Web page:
Weisel continued, “We expect NEE would accelerate emission reductions for [Duke’s] subsidiaries relative even to [Duke’s] ambitious plans to be net-zero by 2050, supported by the recently filed IRPs in the Carolinas.
(Source: Utility Dive)
In our view, we anticipate a larger wave of M&A activities, as larger companies will look for ways to expand their network. On the other hand, smaller companies might not have sufficient capital to make necessary investments to improve their ESG profile, thus shareholders are more likely to improve a potential takeover. For instance, even CenterPoint Energy, which is owned by an activist investor group – Elliot Management – has announced a strategic review in May 2020 but was not open for sale at that time.
That is why we believe that this CEF is well-positioned to capitalize on this M&A trend in the near future, as it might be able to sell some of its holdings at a premium. Energy companies have also shown their commitment to social responsibility initiatives, as they assisted customers who have been hit by the pandemic, by allowing them to defer payments and not cutting them off electricity plans.
For example, we significantly streamlined payment plans for those who are impacted by COVID-19 and continue to help connect our most vulnerable customers with energy assistance programs. We did this with extensive cooperation with the MPSC and the Department of Health and Human Services and are extremely thankful for their cooperation.”
(Source: Earnings Call – DTE)
In addition, even communication services companies like TDS have announced plans to assist customers, who have been negatively impacted by the pandemic.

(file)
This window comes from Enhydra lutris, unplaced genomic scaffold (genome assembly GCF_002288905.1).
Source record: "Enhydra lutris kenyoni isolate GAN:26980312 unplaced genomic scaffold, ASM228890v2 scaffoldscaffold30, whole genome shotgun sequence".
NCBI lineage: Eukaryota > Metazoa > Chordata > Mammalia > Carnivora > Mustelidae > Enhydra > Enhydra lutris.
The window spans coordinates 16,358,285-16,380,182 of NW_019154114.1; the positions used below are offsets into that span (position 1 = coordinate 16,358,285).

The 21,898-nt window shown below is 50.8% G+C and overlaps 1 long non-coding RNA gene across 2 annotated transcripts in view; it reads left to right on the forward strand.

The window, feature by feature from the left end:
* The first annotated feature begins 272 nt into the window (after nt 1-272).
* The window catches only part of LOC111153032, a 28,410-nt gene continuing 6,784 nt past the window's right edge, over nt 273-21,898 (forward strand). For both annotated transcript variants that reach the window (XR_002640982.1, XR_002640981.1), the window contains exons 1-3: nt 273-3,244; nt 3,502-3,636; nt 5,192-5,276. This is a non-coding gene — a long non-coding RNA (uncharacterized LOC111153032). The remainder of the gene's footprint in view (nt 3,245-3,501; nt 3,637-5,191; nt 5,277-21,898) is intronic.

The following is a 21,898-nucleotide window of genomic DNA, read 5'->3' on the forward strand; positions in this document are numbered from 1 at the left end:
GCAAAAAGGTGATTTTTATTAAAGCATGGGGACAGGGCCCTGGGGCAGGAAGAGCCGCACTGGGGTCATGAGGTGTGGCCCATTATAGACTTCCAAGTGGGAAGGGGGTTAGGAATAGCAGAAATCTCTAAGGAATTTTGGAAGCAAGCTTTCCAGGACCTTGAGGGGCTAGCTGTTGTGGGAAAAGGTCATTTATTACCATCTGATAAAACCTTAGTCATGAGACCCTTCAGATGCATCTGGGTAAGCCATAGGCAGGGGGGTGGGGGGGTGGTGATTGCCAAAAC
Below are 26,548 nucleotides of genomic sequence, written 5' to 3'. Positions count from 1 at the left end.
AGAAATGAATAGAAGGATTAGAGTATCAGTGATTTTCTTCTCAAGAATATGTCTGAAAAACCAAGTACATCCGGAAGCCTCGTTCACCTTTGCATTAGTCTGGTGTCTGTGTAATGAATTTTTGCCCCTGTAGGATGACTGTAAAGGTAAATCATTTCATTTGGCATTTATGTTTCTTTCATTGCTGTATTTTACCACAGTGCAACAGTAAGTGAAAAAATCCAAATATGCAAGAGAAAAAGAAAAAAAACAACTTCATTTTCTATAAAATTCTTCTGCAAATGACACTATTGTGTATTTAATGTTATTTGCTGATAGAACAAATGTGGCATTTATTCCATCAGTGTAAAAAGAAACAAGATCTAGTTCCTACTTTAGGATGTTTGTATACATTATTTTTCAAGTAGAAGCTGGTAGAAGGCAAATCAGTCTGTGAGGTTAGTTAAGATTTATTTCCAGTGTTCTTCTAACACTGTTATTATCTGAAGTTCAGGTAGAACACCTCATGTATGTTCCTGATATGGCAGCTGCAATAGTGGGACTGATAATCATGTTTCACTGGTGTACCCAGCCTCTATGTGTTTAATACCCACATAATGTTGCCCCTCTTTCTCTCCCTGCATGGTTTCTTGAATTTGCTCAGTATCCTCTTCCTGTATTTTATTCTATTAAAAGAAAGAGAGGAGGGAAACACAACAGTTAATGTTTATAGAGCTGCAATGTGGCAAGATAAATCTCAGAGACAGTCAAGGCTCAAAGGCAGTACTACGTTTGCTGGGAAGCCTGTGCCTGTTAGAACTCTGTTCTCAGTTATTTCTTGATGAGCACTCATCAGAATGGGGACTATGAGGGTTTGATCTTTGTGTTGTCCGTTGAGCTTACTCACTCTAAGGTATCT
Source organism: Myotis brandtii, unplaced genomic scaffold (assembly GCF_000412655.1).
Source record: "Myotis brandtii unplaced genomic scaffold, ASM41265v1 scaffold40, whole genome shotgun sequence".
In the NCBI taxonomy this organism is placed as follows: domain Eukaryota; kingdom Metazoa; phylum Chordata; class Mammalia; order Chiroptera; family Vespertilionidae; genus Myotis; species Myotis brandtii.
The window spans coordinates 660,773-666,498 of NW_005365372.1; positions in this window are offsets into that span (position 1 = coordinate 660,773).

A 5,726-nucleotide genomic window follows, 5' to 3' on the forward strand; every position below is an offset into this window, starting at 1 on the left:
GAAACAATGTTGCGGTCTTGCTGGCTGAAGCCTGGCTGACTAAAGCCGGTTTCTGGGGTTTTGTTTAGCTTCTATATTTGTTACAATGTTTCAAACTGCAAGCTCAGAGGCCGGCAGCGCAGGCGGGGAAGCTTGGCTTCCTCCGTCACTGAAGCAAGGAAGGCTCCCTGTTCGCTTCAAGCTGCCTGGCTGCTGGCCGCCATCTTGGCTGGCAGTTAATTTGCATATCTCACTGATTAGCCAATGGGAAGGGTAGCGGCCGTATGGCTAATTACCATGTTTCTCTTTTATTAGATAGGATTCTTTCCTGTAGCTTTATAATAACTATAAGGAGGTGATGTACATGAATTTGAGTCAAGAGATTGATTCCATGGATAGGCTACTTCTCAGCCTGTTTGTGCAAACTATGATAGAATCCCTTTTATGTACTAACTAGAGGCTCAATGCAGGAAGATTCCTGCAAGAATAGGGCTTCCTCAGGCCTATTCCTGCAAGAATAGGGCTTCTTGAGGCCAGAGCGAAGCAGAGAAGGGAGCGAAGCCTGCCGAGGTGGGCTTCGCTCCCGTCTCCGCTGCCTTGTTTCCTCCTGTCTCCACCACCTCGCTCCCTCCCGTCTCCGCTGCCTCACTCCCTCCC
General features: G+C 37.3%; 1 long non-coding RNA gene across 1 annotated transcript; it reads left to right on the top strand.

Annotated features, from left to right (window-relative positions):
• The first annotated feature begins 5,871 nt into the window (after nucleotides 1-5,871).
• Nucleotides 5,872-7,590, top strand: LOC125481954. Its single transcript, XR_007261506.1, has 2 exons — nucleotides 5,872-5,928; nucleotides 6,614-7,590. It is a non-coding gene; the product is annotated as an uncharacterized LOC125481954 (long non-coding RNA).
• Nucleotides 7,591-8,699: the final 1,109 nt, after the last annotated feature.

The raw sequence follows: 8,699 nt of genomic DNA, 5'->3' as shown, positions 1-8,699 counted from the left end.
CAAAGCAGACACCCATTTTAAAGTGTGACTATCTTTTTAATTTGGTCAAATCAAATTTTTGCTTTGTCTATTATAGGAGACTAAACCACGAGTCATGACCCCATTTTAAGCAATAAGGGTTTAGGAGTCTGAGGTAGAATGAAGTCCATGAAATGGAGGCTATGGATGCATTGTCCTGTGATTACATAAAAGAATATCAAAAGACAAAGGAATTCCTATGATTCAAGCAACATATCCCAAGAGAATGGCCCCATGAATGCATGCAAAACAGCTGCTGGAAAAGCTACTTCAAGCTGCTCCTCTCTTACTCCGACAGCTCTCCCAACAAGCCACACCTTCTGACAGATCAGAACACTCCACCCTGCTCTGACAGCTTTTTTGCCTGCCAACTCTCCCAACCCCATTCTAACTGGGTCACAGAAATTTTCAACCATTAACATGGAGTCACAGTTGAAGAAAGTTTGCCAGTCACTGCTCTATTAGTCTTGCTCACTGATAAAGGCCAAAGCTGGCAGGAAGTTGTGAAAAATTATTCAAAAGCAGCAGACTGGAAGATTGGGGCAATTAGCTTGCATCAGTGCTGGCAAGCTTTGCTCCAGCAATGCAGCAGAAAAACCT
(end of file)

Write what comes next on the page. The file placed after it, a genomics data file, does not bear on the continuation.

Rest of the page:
We signed the FCC’s Keep Americans Connected Pledge where we committed to not disconnect customers who are experiencing COVID-19 related challenges for non-payment through June 30.”
(Source: Earnings Call – TSM)
Nevertheless, we are still concerned about the near-term future of the power industry, if our government fails to sign a second stimulus check or stops with a monetary aid for most hard-hit small businesses like bars or restaurants, industries like travel, or recently unemployed active workplace. It could end up like a domino effect as millions of unemployed Americans, who are now receiving support from our government could fail to pay their most basic utilities bills. That would definitely result in a huge loss for power companies, while power companies might even be forced by our government to the forbearance of electricity bills. That is one of the risks which our readers should definitely keep in mind if they plan to invest in this CEF. Especially now, when Europe is facing a second wave of infections and local governments are running out of options and might be even forced to shut-down the economy again in the near future. Also, in the U.S., there have been some regional spots where there has been a resurgence of cases.